Superbugs- children hit by playground superbug PVL-MRSA

A new form of the superbug MRSA attacks its victims, usually children, with frightening speed, doctors are warning. One of those who has seen the effects is Sherean Roberts, whose son Daniel, 10, was infected after a trivial fall from a playground slide in north London.

Within two days he had suffered septic shock and total organ failure. Despite treatment with huge volumes of antibiotics, he was not expected to survive.

Daniel had been struck by Panton-Valentine leukocidin (PVL), a toxin that combines with MRSA, the methicillin-resistant staphylococcus aureus bacterium that causes thousands of infections in hospitals.

The PVL-MRSA infection can get into the skeleton, where it is particularly hard to treat with drugs. Instead, doctors have to remove infected bone.

Daniel was in a coma for a month and has had to undergo five operations to scrape out the infected bone in his leg and hip. He is now largely confined to a wheelchair. “One day he was playing happily, and the next day he couldn’t see, speak or move,” said Roberts, 33. “The doctors didn’t know what to say to me, they didn’t know what was happening.

“They tried drug after drug and nothing seemed to work. It was a terrifying experience that you would not wish on anyone. We still don’t know how much the bones will grow back or how well he will recover.”

David Hunt, a children’s orthopaedic surgeon at St Mary’s hospital, Paddington, said the infection had eaten away the bone in Daniel’s hip and leg.

“The most worrying element of Daniel’s story is that although he complained that his leg began to hurt after the fall, there was no sign of broken skin, bruising or other damage to allow the bacteria into his bloodstream,” said Hunt. “It is very alarming. We don’t know enough about these organisms. They are appearing in new forms and what happened here is going to happen more frequently.”

The phenomenon of PVL combining with MRSA was first identified in the United States several years ago. The Sunday Times established that reports of cases in Britain have occurred from the south coast to Birmingham.

They include a six-year-old girl left brain-damaged after she fell off her scooter and contracted the infection in her shin bone, from where it spread throughout her body; a boy of nine crippled after a graze playing football; a girl of 12 who fell while dancing; and a 13-year-old who banged his leg on the side of his bed, suffering similar near-fatal infections.

One 11-year-old in a boarding school did not appear to have had an accident that could have led to the bacteria taking hold.

Specialists in the condition accuse the labour government of ignoring warnings about the seriousness of PVL-MRSA, failing to mount adequate infection surveillance and blocking the use of a costly treatment to tackle it.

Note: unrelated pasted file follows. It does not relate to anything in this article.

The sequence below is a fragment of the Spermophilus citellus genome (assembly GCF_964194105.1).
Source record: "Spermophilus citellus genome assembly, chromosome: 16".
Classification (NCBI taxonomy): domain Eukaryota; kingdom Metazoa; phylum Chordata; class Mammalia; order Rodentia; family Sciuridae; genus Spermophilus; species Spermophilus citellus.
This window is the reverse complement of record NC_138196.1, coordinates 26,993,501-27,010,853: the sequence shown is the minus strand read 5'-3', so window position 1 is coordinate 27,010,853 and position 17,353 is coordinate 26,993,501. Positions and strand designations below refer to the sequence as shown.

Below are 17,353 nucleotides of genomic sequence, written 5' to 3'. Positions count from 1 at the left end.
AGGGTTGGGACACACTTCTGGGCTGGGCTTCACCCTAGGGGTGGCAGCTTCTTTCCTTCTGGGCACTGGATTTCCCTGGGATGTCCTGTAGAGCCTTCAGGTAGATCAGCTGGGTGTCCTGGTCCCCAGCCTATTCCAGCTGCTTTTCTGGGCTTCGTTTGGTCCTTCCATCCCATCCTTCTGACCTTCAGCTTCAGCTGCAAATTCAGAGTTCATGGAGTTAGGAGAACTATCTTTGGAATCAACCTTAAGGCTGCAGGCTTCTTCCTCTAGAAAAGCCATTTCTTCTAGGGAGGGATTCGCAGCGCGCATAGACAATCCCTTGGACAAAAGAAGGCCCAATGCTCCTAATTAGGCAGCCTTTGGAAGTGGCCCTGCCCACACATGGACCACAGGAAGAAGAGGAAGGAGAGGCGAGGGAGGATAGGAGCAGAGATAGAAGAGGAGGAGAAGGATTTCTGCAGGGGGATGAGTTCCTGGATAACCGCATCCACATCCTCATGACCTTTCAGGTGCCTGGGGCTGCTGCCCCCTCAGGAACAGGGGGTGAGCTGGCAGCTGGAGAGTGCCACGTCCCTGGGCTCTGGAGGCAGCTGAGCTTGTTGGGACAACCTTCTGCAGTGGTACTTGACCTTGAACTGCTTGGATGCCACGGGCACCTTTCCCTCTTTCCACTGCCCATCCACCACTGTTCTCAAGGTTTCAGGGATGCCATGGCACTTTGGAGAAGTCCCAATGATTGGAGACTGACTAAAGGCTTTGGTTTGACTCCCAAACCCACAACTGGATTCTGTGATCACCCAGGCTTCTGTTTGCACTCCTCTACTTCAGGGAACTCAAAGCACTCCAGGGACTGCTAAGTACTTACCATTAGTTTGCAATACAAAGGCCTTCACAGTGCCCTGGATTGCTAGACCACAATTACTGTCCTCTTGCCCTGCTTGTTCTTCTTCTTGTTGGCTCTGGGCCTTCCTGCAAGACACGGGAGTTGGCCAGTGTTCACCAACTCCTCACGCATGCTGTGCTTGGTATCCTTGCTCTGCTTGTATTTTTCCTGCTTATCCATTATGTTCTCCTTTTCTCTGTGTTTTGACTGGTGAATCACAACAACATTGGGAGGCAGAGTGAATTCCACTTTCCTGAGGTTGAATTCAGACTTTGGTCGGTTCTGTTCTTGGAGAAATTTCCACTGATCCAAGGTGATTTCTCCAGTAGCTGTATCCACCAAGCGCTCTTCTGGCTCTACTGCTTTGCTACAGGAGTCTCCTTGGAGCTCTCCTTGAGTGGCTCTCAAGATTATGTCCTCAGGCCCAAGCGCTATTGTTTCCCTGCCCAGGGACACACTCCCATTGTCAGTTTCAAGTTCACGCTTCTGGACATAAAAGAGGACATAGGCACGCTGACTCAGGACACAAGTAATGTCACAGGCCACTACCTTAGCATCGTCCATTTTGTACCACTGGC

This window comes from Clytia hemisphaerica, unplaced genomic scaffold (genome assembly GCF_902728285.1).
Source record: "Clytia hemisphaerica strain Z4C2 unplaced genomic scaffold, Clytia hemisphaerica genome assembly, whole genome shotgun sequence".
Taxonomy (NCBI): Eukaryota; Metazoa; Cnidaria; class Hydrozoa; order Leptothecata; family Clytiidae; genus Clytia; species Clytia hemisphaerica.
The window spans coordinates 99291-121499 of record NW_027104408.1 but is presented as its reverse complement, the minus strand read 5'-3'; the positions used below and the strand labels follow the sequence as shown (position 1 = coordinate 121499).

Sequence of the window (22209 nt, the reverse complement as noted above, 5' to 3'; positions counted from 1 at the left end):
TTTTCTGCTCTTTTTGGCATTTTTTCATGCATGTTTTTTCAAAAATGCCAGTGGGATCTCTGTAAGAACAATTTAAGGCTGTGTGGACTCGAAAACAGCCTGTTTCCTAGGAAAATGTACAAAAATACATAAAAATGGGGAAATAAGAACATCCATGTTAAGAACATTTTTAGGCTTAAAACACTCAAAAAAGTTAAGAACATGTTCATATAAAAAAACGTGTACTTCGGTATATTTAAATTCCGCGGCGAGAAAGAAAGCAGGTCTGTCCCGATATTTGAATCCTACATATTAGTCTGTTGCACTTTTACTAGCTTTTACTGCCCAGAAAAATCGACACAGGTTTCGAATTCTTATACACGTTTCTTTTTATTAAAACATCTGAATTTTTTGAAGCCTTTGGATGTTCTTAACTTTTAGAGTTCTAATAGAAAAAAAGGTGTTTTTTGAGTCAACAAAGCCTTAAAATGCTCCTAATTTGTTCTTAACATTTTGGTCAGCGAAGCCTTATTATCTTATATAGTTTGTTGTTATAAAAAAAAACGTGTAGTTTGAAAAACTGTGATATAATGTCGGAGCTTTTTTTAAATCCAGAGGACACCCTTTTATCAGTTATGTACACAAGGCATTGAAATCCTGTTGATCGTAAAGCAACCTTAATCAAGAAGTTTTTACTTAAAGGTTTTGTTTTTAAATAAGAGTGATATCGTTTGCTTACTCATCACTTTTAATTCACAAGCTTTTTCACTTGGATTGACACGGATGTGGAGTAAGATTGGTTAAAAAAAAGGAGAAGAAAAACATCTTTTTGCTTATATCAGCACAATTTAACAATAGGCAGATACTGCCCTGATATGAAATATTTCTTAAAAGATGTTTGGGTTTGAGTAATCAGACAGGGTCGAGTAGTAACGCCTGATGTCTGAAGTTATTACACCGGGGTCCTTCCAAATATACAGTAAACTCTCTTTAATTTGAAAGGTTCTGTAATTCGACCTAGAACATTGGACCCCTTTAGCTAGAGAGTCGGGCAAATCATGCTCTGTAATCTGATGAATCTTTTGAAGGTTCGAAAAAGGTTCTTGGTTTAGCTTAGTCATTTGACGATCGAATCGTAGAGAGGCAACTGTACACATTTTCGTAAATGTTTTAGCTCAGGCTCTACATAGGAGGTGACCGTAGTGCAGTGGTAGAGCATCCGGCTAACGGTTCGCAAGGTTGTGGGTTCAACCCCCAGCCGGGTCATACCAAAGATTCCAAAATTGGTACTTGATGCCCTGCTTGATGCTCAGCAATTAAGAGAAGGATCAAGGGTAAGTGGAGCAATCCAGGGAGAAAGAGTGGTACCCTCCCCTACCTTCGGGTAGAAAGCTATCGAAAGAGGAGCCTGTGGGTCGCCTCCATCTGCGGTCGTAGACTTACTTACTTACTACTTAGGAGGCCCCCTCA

Professor Richard Wise, a leading microbiologist, says he warned a labour government health minister three years ago of the threat. Wise said the minister told civil servants: “This needs to be sorted, get it sorted.”

Yet the special advisory committee on antimicrobial resistance, which Wise chaired, was later disbanded, and a commitment to provide £250,000 to study the bug was not honoured. “It does seem strange to set up specialist advisory committees and then take no notice of the advice they give,” said Wise last week.

A deputation of three experts from the Intensive Care Society and specialist infectious diseases societies met officials to try to persuade them to change guidelines on the treatment of PVL. At present the use of intravenous immunoglobulin, a blood product that costs £2,500 a treatment, is not approved by the NHS. Doctors say it can save lives.

“We are bracing ourselves for much more of this,” said Nick Clarke, professor of paediatric orthopaedic surgery at Southampton University, whose team treated the case of the boarding school child and another nine-year-old victim.

“MRSA has not only mutated to get round antibiotics but it has also picked up this PVL toxin, which even seems to change once it has infected someone. There are grave fears about this in the paediatric orthopaedic community worldwide.”

A number of other cases, particularly of young adults, have involved PVL pneumonia, a “necrotising” infection that can eat away a fatal level of lung tissue within 48 hours.

One victim was Kirstie Bristow, 23, of Torpoint, Cornwall, who contracted it while pregnant two years ago. Luckily an Australian locum doctor recognised the symptoms and arranged emergency treatment. She was unconscious for three weeks and given only a 50% chance of survival. “I am so lucky to be alive,” she said recently. “It’s important people know what to look for and act quickly.”

Marina Morgan, a consultant microbiologist in Exeter, Devon, said the Health Protection Agency (HPA), had no idea of the real level of risk: “I have had eight cases of PVL pneumonia in Exeter alone and three of them have been fatal,” she said. “It is worrying and it will get worse.”

The latest HPA figures show the number of recorded PVL infections DOUBLED from 224 in 2005 to 496 in 2006. A Department of Health spokesman said research on the prevalence of PVL was now being planned.

According to other figures to be reported on Panorama on BBC1 tonight, 10 times as many elderly patients die from the superbug clostridium difficile in Britain as in any other country in the world. The health department denies the comparison.


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